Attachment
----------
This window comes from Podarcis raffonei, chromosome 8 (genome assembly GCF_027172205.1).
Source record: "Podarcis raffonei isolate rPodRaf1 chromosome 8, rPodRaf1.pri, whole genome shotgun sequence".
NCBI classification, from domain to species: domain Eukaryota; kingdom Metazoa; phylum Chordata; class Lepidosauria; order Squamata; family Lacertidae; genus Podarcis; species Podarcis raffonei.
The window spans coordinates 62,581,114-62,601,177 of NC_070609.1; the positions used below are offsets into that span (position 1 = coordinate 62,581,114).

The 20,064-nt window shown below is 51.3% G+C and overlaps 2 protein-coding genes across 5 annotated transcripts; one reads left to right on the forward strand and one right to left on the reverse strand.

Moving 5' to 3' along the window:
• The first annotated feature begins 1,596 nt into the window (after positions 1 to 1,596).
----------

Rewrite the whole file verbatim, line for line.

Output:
This window comes from Podarcis raffonei, chromosome 8 (genome assembly GCF_027172205.1).
Source record: "Podarcis raffonei isolate rPodRaf1 chromosome 8, rPodRaf1.pri, whole genome shotgun sequence".
NCBI classification, from domain to species: domain Eukaryota; kingdom Metazoa; phylum Chordata; class Lepidosauria; order Squamata; family Lacertidae; genus Podarcis; species Podarcis raffonei.
The window spans coordinates 62,581,114-62,601,177 of NC_070609.1; the positions used below are offsets into that span (position 1 = coordinate 62,581,114).

The 20,064-nt window shown below is 51.3% G+C and overlaps 2 protein-coding genes across 5 annotated transcripts; one reads left to right on the forward strand and one right to left on the reverse strand.

Moving 5' to 3' along the window:
• The first annotated feature begins 1,596 nt into the window (after positions 1 to 1,596).